Gill slits are individual openings to gills, i.e., multiple gill arches, which lack a single outer cover. Such gills are characteristic of cartilaginous fish such as sharks, and rays, as well as deep-branching vertebrates such as lampreys. In contrast, bony fishes have a single outer bony gill covering called an operculum.
Most sharks and rays have five pairs of gill slits, but a few species have 6 or 7 pairs. Shark gill slits lie in a row behind the head. The anterior edge of a gill slit is motile, moving outward to allow water to exit, but closing to prevent reverse flow. A modified slit, called a spiracle, lies just behind the eye, which assists the shark with taking in water during respiration and plays a major role in bottom-dwelling sharks. Spiracles are reduced or missing in active pelagic sharks. While the shark is moving, water passes through the mouth and over the gills in a process known as "ram ventilation". While at rest, most sharks pump water over their gills to ensure a constant supply of oxygenated water. A small number of species have lost the ability to pump water through their gills and must swim without rest. These species are obligate ram ventilators and would presumably asphyxiate if unable to move. Obligate ram ventilation is also true of some pelagic bony fish species.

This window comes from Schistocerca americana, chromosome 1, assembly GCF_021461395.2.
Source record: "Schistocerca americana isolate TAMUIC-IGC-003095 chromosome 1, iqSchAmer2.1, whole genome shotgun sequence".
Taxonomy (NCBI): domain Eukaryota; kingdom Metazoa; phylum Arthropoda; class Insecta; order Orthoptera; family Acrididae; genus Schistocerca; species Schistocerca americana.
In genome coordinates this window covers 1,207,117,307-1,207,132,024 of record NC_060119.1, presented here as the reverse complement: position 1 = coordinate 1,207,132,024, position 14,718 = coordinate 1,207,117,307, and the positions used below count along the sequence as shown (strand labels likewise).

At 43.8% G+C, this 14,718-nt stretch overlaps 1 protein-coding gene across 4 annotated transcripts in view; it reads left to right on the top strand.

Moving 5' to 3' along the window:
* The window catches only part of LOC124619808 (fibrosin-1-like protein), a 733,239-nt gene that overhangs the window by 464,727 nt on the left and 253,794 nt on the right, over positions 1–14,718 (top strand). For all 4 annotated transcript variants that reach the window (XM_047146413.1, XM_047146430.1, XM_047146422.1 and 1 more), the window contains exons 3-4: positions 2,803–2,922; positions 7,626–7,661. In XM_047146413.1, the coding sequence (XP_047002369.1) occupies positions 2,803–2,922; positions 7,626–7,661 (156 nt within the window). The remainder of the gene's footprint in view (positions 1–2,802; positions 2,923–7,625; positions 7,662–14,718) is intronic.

The true gill slits in embryonic fish develop into fish gills. However, the slits in tetrapods do not, so a more general name for the vertebral structures is pharyngeal slits. Gill slits likely originated from pharyngeal slits in tunicates that were used for filter-feeding. The term "gill slits" has also been used to refer to the folds of skin in the pharyngeal region in embryos. It is now accepted that it is the vertebrate pharyngeal pouches and not the neck slits that are homologous to the pharyngeal slits of invertebrate chordates.